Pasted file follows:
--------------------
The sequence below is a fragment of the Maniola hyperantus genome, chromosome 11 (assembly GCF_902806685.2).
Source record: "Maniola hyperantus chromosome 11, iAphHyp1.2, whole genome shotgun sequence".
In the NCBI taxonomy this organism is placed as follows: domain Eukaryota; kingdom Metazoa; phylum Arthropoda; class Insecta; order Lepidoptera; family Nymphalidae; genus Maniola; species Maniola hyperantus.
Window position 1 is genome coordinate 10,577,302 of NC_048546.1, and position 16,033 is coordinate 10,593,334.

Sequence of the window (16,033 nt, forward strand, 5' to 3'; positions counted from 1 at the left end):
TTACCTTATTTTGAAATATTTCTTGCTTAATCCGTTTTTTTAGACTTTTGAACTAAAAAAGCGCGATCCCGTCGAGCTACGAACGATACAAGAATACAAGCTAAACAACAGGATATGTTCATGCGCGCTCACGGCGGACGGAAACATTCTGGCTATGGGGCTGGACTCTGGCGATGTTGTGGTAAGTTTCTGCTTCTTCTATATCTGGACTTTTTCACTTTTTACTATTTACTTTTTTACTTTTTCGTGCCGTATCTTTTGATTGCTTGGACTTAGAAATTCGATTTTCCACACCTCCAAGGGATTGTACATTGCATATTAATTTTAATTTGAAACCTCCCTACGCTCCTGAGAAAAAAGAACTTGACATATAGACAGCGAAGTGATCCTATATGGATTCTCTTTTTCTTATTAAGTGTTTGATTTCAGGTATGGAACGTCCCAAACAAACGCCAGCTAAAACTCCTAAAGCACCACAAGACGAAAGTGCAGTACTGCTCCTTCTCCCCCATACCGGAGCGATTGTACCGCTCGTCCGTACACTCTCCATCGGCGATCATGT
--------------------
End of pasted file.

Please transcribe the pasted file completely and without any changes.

The sequence below is a fragment of the Maniola hyperantus genome, chromosome 11 (assembly GCF_902806685.2).
Source record: "Maniola hyperantus chromosome 11, iAphHyp1.2, whole genome shotgun sequence".
In the NCBI taxonomy this organism is placed as follows: domain Eukaryota; kingdom Metazoa; phylum Arthropoda; class Insecta; order Lepidoptera; family Nymphalidae; genus Maniola; species Maniola hyperantus.
Window position 1 is genome coordinate 10,577,302 of NC_048546.1, and position 16,033 is coordinate 10,593,334.

Sequence of the window (16,033 nt, forward strand, 5' to 3'; positions counted from 1 at the left end):
TTACCTTATTTTGAAATATTTCTTGCTTAATCCGTTTTTTTAGACTTTTGAACTAAAAAAGCGCGATCCCGTCGAGCTACGAACGATACAAGAATACAAGCTAAACAACAGGATATGTTCATGCGCGCTCACGGCGGACGGAAACATTCTGGCTATGGGGCTGGACTCTGGCGATGTTGTGGTAAGTTTCTGCTTCTTCTATATCTGGACTTTTTCACTTTTTACTATTTACTTTTTTACTTTTTCGTGCCGTATCTTTTGATTGCTTGGACTTAGAAATTCGATTTTCCACACCTCCAAGGGATTGTACATTGCATATTAATTTTAATTTGAAACCTCCCTACGCTCCTGAGAAAAAAGAACTTGACATATAGACAGCGAAGTGATCCTATATGGATTCTCTTTTTCTTATTAAGTGTTTGATTTCAGGTATGGAACGTCCCAAACAAACGCCAGCTAAAACTCCTAAAGCACCACAAGACGAAAGTGCAGTACTGCTCCTTCTCCCCCATACCGGAGCGATTGTACCGCTCGTCCGTACACTCTCCATCGGCGATCATGT